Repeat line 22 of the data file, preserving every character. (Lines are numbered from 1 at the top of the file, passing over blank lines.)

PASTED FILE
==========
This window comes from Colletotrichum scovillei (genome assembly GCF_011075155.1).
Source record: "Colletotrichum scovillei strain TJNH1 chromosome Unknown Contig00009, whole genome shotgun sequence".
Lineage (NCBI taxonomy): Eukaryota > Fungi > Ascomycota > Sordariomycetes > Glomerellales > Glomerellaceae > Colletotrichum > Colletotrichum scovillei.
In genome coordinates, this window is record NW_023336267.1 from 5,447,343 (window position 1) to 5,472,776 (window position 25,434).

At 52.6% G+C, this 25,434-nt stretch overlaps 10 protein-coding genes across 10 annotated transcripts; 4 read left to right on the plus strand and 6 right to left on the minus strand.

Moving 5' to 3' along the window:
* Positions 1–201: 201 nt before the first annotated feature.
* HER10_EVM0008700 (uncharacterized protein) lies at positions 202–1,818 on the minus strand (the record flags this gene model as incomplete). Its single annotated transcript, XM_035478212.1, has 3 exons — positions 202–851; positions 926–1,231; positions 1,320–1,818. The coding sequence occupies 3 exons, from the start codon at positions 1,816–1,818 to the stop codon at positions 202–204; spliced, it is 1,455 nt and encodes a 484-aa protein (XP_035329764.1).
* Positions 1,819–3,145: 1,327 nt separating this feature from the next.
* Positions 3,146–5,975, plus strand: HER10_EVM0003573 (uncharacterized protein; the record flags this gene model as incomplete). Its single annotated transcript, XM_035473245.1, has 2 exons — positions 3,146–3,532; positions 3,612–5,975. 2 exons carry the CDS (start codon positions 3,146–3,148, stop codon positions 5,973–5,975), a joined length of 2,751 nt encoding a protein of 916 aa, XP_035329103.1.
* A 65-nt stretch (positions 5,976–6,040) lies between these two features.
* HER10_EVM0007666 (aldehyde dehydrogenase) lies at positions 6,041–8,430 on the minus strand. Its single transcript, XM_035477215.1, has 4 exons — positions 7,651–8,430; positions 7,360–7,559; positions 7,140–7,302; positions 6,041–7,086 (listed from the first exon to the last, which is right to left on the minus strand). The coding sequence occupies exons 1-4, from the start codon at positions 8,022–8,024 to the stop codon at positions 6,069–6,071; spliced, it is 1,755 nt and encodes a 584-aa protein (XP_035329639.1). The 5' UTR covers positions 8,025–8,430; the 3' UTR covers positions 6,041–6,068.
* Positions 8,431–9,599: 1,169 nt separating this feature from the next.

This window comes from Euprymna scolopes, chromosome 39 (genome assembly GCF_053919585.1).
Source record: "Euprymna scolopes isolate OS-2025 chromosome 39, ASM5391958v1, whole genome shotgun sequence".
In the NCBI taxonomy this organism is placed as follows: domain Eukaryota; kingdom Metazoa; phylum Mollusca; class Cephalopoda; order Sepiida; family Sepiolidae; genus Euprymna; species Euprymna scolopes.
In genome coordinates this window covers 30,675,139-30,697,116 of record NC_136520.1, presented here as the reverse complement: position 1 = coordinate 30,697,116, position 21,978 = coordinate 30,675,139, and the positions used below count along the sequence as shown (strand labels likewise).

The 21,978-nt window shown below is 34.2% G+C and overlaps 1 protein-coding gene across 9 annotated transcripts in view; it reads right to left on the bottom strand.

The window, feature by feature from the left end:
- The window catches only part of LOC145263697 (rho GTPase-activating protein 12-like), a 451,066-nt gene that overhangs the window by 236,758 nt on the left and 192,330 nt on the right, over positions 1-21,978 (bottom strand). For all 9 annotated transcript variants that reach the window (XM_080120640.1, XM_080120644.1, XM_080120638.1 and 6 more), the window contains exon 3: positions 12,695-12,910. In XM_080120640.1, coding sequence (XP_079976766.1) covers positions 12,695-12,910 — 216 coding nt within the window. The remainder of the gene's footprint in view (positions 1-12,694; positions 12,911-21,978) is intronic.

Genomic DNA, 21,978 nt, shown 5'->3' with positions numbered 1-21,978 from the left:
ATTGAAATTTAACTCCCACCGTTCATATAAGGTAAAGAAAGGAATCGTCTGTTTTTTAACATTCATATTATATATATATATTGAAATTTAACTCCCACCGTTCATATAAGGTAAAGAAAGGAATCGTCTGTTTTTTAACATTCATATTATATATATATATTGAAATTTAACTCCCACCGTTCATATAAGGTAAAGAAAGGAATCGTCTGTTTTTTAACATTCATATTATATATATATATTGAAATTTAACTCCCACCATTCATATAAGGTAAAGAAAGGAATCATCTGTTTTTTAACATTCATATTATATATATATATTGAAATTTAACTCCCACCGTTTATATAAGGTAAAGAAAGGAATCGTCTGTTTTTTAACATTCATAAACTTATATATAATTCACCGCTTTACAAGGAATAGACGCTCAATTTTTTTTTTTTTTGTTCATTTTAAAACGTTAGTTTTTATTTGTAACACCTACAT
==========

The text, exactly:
ATTGAAATTTAACTCCCACCGTTCATATAAGGTAAAGAAAGGAATCGTCTGTTTTTTAACATTCATATTATATATATATATTGAAATTTAACTCCCACCGTTCATATAAGGTAAAGAAAGGAATCGTCTGTTTTTTAACATTCATATTATATATATATATTGAAATTTAACTCCCACCGTTCATATAAGGTAAAGAAAGGAATCGTCTGTTTTTTAACATTCATATTATATATATATATTGAAATTTAACTCCCACCATTCATATAAGGTAAAGAAAGGAATCATCTGTTTTTTAACATTCATATTATATATATATATTGAAATTTAACTCCCACCGTTTATATAAGGTAAAGAAAGGAATCGTCTGTTTTTTAACATTCATAAACTTATATATAATTCACCGCTTTACAAGGAATAGACGCTCAATTTTTTTTTTTTTTGTTCATTTTAAAACGTTAGTTTTTATTTGTAACACCTACAT